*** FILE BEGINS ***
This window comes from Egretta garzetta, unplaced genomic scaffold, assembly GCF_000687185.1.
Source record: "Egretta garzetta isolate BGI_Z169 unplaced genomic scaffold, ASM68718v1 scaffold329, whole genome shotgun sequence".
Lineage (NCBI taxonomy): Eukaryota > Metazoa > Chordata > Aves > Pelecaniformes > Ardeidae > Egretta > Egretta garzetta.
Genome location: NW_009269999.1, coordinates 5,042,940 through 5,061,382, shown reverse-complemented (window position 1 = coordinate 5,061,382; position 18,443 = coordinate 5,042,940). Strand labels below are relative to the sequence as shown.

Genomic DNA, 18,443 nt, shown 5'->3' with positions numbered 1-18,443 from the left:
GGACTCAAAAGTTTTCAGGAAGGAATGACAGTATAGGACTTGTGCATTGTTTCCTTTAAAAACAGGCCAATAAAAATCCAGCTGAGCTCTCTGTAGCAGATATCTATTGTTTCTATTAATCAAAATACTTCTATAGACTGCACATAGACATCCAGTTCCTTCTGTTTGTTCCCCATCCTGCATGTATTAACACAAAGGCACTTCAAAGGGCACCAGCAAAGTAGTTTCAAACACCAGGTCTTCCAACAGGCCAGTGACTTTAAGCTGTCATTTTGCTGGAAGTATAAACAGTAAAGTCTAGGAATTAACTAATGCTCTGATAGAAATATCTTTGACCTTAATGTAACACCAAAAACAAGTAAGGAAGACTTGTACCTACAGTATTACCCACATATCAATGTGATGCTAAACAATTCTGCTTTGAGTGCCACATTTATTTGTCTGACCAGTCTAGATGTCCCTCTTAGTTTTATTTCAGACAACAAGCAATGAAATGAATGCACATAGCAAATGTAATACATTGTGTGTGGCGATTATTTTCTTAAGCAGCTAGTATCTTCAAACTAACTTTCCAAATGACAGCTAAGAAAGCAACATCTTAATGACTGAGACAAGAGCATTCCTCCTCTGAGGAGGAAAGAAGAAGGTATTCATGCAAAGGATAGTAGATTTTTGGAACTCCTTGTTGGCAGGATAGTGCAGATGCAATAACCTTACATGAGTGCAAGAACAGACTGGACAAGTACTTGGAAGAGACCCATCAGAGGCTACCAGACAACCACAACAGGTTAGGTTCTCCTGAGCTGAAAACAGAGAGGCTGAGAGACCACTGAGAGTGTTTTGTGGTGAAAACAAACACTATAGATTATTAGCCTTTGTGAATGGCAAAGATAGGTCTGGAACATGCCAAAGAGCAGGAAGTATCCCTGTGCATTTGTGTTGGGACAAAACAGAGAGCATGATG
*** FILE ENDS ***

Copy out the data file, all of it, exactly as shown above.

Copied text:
This window comes from Egretta garzetta, unplaced genomic scaffold, assembly GCF_000687185.1.
Source record: "Egretta garzetta isolate BGI_Z169 unplaced genomic scaffold, ASM68718v1 scaffold329, whole genome shotgun sequence".
Lineage (NCBI taxonomy): Eukaryota > Metazoa > Chordata > Aves > Pelecaniformes > Ardeidae > Egretta > Egretta garzetta.
Genome location: NW_009269999.1, coordinates 5,042,940 through 5,061,382, shown reverse-complemented (window position 1 = coordinate 5,061,382; position 18,443 = coordinate 5,042,940). Strand labels below are relative to the sequence as shown.

Genomic DNA, 18,443 nt, shown 5'->3' with positions numbered 1-18,443 from the left:
GGACTCAAAAGTTTTCAGGAAGGAATGACAGTATAGGACTTGTGCATTGTTTCCTTTAAAAACAGGCCAATAAAAATCCAGCTGAGCTCTCTGTAGCAGATATCTATTGTTTCTATTAATCAAAATACTTCTATAGACTGCACATAGACATCCAGTTCCTTCTGTTTGTTCCCCATCCTGCATGTATTAACACAAAGGCACTTCAAAGGGCACCAGCAAAGTAGTTTCAAACACCAGGTCTTCCAACAGGCCAGTGACTTTAAGCTGTCATTTTGCTGGAAGTATAAACAGTAAAGTCTAGGAATTAACTAATGCTCTGATAGAAATATCTTTGACCTTAATGTAACACCAAAAACAAGTAAGGAAGACTTGTACCTACAGTATTACCCACATATCAATGTGATGCTAAACAATTCTGCTTTGAGTGCCACATTTATTTGTCTGACCAGTCTAGATGTCCCTCTTAGTTTTATTTCAGACAACAAGCAATGAAATGAATGCACATAGCAAATGTAATACATTGTGTGTGGCGATTATTTTCTTAAGCAGCTAGTATCTTCAAACTAACTTTCCAAATGACAGCTAAGAAAGCAACATCTTAATGACTGAGACAAGAGCATTCCTCCTCTGAGGAGGAAAGAAGAAGGTATTCATGCAAAGGATAGTAGATTTTTGGAACTCCTTGTTGGCAGGATAGTGCAGATGCAATAACCTTACATGAGTGCAAGAACAGACTGGACAAGTACTTGGAAGAGACCCATCAGAGGCTACCAGACAACCACAACAGGTTAGGTTCTCCTGAGCTGAAAACAGAGAGGCTGAGAGACCACTGAGAGTGTTTTGTGGTGAAAACAAACACTATAGATTATTAGCCTTTGTGAATGGCAAAGATAGGTCTGGAACATGCCAAAGAGCAGGAAGTATCCCTGTGCATTTGTGTTGGGACAAAACAGAGAGCATGATG